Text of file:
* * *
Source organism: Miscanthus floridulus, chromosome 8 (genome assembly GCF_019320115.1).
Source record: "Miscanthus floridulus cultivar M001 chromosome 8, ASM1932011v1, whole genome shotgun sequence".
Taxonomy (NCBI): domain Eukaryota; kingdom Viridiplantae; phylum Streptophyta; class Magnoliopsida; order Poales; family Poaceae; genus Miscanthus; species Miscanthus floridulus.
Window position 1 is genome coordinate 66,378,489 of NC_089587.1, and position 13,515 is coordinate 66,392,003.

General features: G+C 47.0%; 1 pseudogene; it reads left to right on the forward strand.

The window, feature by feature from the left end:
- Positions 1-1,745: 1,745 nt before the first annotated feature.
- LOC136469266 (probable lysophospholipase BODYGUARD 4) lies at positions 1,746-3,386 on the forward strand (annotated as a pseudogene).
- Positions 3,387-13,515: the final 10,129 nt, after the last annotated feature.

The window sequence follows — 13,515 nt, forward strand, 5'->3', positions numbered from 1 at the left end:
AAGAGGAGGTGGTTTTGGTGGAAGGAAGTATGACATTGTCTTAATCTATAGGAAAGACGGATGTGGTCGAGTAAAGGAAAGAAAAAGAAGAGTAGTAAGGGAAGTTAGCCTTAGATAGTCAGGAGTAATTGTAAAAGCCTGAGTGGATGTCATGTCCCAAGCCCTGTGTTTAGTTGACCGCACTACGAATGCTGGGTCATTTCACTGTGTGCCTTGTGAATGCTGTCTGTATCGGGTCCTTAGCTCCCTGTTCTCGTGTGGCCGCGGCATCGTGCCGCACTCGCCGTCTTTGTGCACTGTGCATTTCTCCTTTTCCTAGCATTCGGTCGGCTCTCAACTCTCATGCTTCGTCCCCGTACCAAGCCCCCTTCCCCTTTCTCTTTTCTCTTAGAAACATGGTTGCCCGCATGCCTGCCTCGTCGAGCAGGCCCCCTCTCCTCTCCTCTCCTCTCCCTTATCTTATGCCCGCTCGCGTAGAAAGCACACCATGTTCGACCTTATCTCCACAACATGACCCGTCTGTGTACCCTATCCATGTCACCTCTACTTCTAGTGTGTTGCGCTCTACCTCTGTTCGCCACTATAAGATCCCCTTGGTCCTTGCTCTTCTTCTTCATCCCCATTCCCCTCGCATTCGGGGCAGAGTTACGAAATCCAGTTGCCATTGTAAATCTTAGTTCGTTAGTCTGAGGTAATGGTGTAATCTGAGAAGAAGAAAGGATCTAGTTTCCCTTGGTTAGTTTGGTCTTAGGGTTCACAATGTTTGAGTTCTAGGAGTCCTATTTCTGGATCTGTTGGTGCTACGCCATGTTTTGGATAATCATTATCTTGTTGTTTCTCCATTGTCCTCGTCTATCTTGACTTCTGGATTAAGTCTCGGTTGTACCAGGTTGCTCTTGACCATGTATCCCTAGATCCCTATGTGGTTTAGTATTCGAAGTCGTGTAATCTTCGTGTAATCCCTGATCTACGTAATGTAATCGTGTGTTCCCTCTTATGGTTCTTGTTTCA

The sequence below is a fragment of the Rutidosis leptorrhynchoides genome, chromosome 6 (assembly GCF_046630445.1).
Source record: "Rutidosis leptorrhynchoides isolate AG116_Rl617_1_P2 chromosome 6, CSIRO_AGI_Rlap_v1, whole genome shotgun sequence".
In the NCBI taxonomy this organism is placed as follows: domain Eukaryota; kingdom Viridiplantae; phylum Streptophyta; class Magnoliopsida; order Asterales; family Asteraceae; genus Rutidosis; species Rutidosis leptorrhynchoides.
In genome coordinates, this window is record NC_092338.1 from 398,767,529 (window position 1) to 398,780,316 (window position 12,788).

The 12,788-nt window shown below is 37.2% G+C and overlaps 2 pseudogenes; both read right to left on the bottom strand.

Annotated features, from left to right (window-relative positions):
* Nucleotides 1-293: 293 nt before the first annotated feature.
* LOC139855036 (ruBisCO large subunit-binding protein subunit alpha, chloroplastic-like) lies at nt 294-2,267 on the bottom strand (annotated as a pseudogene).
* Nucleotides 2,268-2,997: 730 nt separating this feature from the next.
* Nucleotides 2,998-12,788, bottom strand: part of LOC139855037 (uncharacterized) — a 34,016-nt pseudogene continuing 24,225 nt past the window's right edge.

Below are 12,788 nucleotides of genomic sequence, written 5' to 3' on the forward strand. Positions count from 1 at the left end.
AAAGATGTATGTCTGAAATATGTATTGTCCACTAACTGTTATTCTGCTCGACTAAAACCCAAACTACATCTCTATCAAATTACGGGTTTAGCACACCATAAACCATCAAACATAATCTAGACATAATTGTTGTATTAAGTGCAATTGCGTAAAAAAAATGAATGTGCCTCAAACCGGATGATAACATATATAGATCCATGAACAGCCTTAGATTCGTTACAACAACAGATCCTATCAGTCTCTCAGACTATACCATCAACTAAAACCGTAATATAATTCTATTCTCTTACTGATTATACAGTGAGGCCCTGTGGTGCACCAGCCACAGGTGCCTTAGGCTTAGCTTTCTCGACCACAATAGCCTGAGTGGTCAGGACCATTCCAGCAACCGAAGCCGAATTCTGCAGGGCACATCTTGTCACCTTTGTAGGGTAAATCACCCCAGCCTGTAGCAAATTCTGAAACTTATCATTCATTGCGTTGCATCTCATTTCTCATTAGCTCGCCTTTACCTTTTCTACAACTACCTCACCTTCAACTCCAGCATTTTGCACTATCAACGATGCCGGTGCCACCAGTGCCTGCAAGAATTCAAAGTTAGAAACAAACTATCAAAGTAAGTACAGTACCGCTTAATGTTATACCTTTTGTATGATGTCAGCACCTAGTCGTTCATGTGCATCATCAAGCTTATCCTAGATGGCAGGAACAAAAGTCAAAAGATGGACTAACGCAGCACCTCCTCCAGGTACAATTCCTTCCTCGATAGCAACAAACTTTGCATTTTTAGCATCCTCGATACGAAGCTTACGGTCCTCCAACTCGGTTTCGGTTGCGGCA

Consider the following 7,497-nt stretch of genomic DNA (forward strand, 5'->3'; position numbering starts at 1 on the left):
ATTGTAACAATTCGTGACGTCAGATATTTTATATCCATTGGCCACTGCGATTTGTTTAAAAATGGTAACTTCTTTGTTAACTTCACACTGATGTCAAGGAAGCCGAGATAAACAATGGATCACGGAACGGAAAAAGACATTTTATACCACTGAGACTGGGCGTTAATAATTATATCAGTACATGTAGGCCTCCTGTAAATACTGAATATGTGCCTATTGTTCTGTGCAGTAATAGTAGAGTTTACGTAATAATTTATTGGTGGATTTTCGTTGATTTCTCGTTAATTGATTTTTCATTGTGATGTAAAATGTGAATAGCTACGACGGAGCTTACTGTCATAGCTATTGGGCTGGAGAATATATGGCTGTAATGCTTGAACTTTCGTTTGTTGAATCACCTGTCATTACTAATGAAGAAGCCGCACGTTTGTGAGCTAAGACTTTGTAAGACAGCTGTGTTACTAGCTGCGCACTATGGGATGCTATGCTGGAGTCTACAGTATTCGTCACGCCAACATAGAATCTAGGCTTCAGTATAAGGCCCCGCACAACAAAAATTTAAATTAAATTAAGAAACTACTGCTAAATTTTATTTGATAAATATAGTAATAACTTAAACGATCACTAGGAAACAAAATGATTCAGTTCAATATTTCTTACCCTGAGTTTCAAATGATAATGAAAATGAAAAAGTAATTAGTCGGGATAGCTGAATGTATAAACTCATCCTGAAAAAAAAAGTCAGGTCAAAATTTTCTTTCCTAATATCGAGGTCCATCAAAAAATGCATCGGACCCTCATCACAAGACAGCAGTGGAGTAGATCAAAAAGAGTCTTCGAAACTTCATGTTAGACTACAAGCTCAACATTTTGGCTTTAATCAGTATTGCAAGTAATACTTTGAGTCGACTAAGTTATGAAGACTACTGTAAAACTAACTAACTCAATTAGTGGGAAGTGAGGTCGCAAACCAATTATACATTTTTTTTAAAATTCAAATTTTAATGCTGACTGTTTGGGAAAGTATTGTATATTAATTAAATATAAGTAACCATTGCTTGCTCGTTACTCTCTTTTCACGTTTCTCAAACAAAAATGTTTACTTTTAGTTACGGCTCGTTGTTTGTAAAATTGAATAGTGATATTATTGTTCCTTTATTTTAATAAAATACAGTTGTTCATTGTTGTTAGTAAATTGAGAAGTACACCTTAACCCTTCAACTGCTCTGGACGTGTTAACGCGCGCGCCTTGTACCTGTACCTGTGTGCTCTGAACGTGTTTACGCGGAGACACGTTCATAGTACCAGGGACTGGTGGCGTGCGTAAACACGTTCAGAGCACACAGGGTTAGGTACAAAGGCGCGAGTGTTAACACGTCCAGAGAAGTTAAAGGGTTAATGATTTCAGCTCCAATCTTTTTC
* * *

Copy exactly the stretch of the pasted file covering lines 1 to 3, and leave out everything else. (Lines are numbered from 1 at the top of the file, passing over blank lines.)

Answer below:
Source organism: Miscanthus floridulus, chromosome 8 (genome assembly GCF_019320115.1).
Source record: "Miscanthus floridulus cultivar M001 chromosome 8, ASM1932011v1, whole genome shotgun sequence".
Taxonomy (NCBI): domain Eukaryota; kingdom Viridiplantae; phylum Streptophyta; class Magnoliopsida; order Poales; family Poaceae; genus Miscanthus; species Miscanthus floridulus.